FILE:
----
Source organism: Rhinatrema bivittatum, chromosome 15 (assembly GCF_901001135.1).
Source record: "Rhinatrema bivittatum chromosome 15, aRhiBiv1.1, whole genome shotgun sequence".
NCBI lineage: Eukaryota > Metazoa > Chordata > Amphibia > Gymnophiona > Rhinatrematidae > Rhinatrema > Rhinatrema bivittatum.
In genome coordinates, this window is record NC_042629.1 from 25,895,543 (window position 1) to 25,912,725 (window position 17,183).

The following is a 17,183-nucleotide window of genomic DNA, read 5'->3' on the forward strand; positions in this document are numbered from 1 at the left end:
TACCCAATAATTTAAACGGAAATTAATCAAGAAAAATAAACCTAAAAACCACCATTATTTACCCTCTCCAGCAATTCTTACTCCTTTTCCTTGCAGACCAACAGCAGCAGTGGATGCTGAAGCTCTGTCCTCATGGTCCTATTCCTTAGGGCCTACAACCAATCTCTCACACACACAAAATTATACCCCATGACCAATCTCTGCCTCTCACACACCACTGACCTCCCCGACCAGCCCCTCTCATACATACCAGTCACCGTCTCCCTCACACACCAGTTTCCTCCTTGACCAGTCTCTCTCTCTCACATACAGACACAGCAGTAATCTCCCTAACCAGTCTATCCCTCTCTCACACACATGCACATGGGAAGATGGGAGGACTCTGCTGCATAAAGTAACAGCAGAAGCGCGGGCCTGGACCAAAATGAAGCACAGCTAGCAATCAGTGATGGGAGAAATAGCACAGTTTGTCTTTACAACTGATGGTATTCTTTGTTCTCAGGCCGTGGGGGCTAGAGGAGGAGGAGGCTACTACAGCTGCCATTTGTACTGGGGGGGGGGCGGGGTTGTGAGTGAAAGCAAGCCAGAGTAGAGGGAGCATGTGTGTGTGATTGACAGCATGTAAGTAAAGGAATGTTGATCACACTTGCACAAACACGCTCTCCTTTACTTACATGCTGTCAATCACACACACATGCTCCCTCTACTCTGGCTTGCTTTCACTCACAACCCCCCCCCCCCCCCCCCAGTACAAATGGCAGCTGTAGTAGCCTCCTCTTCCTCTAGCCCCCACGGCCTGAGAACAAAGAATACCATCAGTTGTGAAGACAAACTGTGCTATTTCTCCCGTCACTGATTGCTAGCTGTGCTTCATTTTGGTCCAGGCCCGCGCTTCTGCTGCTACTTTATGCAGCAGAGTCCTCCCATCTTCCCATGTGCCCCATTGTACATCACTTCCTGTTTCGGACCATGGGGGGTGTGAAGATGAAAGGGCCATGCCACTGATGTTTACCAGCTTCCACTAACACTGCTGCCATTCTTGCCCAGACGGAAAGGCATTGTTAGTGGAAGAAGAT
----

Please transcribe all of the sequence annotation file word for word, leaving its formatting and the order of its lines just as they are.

Source organism: Rhinatrema bivittatum, chromosome 15 (assembly GCF_901001135.1).
Source record: "Rhinatrema bivittatum chromosome 15, aRhiBiv1.1, whole genome shotgun sequence".
NCBI lineage: Eukaryota > Metazoa > Chordata > Amphibia > Gymnophiona > Rhinatrematidae > Rhinatrema > Rhinatrema bivittatum.
In genome coordinates, this window is record NC_042629.1 from 25,895,543 (window position 1) to 25,912,725 (window position 17,183).

The following is a 17,183-nucleotide window of genomic DNA, read 5'->3' on the forward strand; positions in this document are numbered from 1 at the left end:
TACCCAATAATTTAAACGGAAATTAATCAAGAAAAATAAACCTAAAAACCACCATTATTTACCCTCTCCAGCAATTCTTACTCCTTTTCCTTGCAGACCAACAGCAGCAGTGGATGCTGAAGCTCTGTCCTCATGGTCCTATTCCTTAGGGCCTACAACCAATCTCTCACACACACAAAATTATACCCCATGACCAATCTCTGCCTCTCACACACCACTGACCTCCCCGACCAGCCCCTCTCATACATACCAGTCACCGTCTCCCTCACACACCAGTTTCCTCCTTGACCAGTCTCTCTCTCTCACATACAGACACAGCAGTAATCTCCCTAACCAGTCTATCCCTCTCTCACACACATGCACATGGGAAGATGGGAGGACTCTGCTGCATAAAGTAACAGCAGAAGCGCGGGCCTGGACCAAAATGAAGCACAGCTAGCAATCAGTGATGGGAGAAATAGCACAGTTTGTCTTTACAACTGATGGTATTCTTTGTTCTCAGGCCGTGGGGGCTAGAGGAGGAGGAGGCTACTACAGCTGCCATTTGTACTGGGGGGGGGGCGGGGTTGTGAGTGAAAGCAAGCCAGAGTAGAGGGAGCATGTGTGTGTGATTGACAGCATGTAAGTAAAGGAATGTTGATCACACTTGCACAAACACGCTCTCCTTTACTTACATGCTGTCAATCACACACACATGCTCCCTCTACTCTGGCTTGCTTTCACTCACAACCCCCCCCCCCCCCCCCCAGTACAAATGGCAGCTGTAGTAGCCTCCTCTTCCTCTAGCCCCCACGGCCTGAGAACAAAGAATACCATCAGTTGTGAAGACAAACTGTGCTATTTCTCCCGTCACTGATTGCTAGCTGTGCTTCATTTTGGTCCAGGCCCGCGCTTCTGCTGCTACTTTATGCAGCAGAGTCCTCCCATCTTCCCATGTGCCCCATTGTACATCACTTCCTGTTTCGGACCATGGGGGGTGTGAAGATGAAAGGGCCATGCCACTGATGTTTACCAGCTTCCACTAACACTGCTGCCATTCTTGCCCAGACGGAAAGGCATTGTTAGTGGAAGAAGAT